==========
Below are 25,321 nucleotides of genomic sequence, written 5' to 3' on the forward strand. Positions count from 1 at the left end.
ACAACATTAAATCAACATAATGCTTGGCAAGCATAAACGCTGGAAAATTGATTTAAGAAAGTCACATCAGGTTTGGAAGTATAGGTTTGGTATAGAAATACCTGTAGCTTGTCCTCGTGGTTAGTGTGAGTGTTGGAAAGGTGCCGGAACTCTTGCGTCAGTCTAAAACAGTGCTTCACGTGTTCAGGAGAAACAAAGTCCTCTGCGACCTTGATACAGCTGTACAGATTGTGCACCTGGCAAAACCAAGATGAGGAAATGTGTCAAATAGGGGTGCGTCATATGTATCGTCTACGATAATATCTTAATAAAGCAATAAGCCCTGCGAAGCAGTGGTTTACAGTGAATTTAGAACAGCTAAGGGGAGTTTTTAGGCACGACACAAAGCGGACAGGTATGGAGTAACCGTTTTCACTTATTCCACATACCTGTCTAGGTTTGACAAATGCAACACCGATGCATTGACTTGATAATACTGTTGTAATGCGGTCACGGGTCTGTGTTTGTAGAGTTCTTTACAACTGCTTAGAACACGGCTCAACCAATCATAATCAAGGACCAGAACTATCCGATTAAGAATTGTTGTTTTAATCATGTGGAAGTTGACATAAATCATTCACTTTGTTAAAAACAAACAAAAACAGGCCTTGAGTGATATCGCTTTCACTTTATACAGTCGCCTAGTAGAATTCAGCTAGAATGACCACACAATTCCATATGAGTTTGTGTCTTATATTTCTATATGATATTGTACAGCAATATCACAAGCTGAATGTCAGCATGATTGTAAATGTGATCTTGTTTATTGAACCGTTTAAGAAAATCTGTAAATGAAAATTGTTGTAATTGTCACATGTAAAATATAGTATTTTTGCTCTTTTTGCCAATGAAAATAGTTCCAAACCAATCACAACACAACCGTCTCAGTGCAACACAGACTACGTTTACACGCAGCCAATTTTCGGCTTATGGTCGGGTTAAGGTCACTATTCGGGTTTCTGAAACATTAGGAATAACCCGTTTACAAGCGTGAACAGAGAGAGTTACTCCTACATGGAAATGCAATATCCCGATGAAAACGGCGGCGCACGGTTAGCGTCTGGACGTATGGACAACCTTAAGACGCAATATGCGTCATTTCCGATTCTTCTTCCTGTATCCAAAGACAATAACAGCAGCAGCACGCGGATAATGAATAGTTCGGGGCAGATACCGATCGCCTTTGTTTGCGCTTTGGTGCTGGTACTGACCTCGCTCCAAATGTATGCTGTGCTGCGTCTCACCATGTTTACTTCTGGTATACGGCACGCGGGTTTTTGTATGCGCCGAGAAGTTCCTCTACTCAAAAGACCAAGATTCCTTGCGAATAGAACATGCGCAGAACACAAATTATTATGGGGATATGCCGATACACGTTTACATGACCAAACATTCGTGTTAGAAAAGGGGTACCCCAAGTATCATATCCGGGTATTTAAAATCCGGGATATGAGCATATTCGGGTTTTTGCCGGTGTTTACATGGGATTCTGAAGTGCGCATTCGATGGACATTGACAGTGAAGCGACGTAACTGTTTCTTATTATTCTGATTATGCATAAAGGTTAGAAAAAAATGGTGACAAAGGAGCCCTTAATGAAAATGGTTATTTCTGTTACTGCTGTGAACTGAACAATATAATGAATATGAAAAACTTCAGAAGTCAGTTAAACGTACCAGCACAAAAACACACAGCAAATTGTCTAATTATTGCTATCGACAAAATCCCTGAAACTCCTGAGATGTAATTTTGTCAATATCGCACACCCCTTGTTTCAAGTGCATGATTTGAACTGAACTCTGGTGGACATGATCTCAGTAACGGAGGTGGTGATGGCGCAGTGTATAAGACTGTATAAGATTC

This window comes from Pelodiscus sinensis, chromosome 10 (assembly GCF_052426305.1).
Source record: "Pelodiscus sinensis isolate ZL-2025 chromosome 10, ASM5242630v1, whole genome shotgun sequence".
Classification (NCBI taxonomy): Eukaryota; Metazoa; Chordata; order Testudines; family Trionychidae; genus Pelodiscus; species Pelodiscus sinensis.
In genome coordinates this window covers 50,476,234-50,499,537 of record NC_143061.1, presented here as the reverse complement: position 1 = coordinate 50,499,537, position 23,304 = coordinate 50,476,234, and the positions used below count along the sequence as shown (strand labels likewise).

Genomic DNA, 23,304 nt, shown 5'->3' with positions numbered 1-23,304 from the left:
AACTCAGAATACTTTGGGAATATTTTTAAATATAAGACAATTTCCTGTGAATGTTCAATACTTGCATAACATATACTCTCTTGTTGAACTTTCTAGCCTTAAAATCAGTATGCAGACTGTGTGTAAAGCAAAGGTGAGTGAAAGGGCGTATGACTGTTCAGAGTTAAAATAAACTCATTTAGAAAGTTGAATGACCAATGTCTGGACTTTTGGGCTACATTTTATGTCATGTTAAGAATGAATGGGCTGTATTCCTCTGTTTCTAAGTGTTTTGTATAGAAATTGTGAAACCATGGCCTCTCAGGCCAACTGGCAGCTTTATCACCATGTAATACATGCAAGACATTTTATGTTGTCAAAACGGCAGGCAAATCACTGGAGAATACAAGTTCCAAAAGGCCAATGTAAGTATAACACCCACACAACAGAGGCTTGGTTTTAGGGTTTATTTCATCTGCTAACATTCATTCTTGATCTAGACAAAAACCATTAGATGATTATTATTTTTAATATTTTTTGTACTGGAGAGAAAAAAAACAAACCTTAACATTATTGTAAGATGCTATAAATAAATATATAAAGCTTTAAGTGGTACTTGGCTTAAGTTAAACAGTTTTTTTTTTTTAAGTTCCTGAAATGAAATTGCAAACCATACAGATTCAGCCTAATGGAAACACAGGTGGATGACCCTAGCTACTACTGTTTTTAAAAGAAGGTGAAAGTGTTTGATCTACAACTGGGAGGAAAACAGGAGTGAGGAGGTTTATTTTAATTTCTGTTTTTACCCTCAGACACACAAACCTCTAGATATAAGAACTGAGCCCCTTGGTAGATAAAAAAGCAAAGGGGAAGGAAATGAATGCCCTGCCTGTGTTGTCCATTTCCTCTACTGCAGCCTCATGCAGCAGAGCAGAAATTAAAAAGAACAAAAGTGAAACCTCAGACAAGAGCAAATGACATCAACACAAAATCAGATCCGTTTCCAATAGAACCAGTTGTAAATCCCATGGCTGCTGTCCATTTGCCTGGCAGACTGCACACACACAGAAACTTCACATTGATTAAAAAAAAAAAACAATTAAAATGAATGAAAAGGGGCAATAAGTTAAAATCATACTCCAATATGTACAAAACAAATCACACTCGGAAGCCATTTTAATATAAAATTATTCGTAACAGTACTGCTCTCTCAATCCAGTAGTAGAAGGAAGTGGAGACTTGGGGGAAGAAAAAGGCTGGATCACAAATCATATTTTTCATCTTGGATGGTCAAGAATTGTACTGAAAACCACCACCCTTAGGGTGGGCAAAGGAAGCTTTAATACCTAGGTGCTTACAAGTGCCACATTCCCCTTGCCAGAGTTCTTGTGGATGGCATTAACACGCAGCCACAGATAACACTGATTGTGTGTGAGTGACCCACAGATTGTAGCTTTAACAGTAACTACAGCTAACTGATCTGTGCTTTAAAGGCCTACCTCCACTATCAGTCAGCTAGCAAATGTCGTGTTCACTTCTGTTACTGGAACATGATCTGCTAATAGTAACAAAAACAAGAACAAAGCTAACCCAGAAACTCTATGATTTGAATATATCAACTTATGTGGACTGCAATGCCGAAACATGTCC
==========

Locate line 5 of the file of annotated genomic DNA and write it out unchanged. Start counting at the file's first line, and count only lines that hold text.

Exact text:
Classification (NCBI taxonomy): Eukaryota; Metazoa; Chordata; order Testudines; family Trionychidae; genus Pelodiscus; species Pelodiscus sinensis.